Getting divorced can change almost everything about your life. You may argue about everything from child access to shared friends and how to split wedding presents. Perhaps the most complex of all, is deciding what to do with the property you share.
There are all sorts of unfortunate and unforeseen circumstances that might arise, and you may find yourself really struggling with how to approach the property sale. However, there are ways to make this painful process as straightforward as possible, focusing on putting your old home behind you so that you can focus on the future,
In this article about selling a house in a divorce, we'll work through all the most common questions you might have about the sale process. For example, we'll explore when to sell, comparing the advantages of selling before a divorce to the reasons you might want to wait until the divorce is over.
Roughly one-third of divorce proceedings end up with the former couple selling their property and taking an even share of the profit. However, another result of these legal proceedings are in progress is that you or your partner choose to stay in the former matrimonial home.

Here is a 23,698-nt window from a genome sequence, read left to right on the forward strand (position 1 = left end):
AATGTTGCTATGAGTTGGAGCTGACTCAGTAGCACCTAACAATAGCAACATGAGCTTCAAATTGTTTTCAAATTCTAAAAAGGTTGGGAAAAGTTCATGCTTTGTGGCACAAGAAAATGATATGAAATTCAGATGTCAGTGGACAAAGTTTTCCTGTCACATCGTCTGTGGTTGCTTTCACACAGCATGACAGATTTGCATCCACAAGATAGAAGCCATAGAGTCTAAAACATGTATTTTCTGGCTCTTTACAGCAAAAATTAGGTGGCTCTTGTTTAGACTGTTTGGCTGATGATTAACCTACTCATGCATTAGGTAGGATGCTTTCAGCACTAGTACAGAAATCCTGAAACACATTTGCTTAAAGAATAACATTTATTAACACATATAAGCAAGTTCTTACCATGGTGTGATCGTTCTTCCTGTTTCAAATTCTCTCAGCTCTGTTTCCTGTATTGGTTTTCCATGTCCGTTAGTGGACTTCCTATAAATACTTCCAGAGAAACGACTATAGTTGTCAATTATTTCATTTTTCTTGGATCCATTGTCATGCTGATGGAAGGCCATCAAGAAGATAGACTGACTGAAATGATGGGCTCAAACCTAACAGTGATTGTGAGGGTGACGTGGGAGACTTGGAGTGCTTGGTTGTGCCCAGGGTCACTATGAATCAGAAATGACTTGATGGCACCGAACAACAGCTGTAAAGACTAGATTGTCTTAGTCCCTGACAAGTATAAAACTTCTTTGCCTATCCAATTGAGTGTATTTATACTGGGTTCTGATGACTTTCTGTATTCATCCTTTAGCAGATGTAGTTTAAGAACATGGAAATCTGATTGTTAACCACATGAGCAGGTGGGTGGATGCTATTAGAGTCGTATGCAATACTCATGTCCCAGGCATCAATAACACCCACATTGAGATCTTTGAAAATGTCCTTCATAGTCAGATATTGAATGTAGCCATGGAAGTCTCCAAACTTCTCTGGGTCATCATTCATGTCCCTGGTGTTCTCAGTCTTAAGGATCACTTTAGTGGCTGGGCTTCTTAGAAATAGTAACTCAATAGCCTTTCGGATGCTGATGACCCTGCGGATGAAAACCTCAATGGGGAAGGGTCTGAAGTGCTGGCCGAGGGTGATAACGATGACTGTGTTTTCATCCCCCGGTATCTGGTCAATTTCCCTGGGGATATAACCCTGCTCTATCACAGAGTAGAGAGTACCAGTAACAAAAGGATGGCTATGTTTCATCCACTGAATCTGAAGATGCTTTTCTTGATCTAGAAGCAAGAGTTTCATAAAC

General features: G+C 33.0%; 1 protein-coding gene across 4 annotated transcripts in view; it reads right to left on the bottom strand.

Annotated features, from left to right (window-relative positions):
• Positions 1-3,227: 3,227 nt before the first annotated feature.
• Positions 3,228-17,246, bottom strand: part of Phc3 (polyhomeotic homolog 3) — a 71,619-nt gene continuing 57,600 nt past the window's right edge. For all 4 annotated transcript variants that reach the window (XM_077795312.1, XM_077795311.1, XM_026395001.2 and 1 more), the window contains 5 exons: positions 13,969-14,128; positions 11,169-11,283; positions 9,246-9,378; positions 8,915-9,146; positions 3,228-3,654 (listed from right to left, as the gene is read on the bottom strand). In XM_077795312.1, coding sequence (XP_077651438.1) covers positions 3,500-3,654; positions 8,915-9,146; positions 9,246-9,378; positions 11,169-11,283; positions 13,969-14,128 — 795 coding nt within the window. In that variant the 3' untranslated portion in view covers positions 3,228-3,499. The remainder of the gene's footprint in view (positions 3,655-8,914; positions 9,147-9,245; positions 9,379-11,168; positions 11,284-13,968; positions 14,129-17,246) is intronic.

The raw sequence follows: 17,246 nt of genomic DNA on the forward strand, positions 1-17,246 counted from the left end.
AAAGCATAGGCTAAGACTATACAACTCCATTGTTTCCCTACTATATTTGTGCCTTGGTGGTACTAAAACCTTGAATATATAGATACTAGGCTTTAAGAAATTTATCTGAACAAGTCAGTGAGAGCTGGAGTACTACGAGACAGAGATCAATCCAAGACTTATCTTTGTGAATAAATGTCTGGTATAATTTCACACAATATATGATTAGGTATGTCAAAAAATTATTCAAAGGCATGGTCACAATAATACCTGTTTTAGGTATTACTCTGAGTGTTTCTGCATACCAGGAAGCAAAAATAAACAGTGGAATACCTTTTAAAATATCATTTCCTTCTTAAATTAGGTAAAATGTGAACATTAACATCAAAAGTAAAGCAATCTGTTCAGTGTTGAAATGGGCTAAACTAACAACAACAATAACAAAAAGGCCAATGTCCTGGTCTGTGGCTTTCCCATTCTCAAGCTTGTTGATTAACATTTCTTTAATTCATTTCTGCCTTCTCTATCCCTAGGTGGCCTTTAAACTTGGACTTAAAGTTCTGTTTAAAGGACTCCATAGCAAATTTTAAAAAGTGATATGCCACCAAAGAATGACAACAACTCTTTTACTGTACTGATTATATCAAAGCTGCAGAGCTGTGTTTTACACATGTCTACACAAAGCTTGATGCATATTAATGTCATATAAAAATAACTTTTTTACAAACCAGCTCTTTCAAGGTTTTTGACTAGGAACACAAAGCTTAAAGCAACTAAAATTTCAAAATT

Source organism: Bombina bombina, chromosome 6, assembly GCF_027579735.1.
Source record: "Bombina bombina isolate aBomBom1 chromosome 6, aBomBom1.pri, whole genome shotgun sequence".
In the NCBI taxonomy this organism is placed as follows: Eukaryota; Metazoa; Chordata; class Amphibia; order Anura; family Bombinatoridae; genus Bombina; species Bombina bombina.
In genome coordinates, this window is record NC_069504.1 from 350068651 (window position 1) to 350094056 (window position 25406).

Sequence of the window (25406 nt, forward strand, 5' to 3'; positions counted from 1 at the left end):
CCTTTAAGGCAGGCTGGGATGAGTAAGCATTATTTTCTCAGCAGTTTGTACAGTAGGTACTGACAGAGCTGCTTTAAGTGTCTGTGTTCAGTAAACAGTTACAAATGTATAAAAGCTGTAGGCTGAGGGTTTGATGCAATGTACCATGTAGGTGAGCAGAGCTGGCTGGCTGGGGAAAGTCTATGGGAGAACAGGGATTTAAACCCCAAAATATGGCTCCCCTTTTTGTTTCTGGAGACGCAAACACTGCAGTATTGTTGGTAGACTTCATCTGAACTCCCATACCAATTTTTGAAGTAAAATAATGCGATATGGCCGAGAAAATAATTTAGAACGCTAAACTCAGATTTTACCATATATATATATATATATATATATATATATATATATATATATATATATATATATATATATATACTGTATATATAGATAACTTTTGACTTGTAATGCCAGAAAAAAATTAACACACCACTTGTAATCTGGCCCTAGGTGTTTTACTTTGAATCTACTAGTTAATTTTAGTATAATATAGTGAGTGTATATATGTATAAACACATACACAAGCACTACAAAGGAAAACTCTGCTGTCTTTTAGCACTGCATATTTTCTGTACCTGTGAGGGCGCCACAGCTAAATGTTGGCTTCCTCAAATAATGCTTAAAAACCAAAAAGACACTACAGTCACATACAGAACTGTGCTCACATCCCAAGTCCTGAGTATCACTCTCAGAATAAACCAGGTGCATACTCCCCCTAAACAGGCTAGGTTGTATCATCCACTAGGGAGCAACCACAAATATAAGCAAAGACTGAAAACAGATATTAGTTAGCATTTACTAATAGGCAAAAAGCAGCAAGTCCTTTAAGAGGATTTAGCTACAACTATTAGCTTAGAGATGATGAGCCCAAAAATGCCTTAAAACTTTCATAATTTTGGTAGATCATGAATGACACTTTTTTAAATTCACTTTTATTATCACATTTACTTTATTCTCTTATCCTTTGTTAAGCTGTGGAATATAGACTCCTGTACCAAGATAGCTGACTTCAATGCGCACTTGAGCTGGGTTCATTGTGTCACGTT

In this case, one of you buys out the other person, then takes over ownership and takes on the remaining mortgage payments as well. Alternatively, if you can't decide what should be done with the property, the case will go to court. At this point, the risk is that neither of you gets the outcome you're looking for.
A mesher order is something that you can file for if you want to have access to your property until a particular event in the future. For example, some couples set up a masher order that expires when their youngest child turns 18 and is no longer a minor. At that point, the proceeds of the house sale are split in the way the court order demands.
The courts can also opt to use something called a "Martin" order - this defers the sale of the house but allows one half of the former couple to stay in the property. This is often for life, or until remarriage.
The question of who stays in the property during separation has a highly personal and variable answer.
Traditionally, in a marriage between a man and a woman who have children, the woman would stay in the home during the separation.
Given the many different setups in modern families, who gets to stay in the home is no longer a clearcut matter. It's even possible, if the divorce is amicable, where both stay in the same home during the separation process.
Yes, you can certainly sell your house before a divorce is finalised. However, is it better to do this first, or to wait until you and your ex-partner are officially divorced?
As it turns out, there are some good reasons to go ahead and sell your property while you're still in the process of divorcing - but, there are also some serious downsides.
Let's consider the most significant pros and cons of this approach.
There are three major benefits to selling your home before divorce.
1. You and your ex-partner will have a reasonable amount of time to come to an agreement about splitting the money.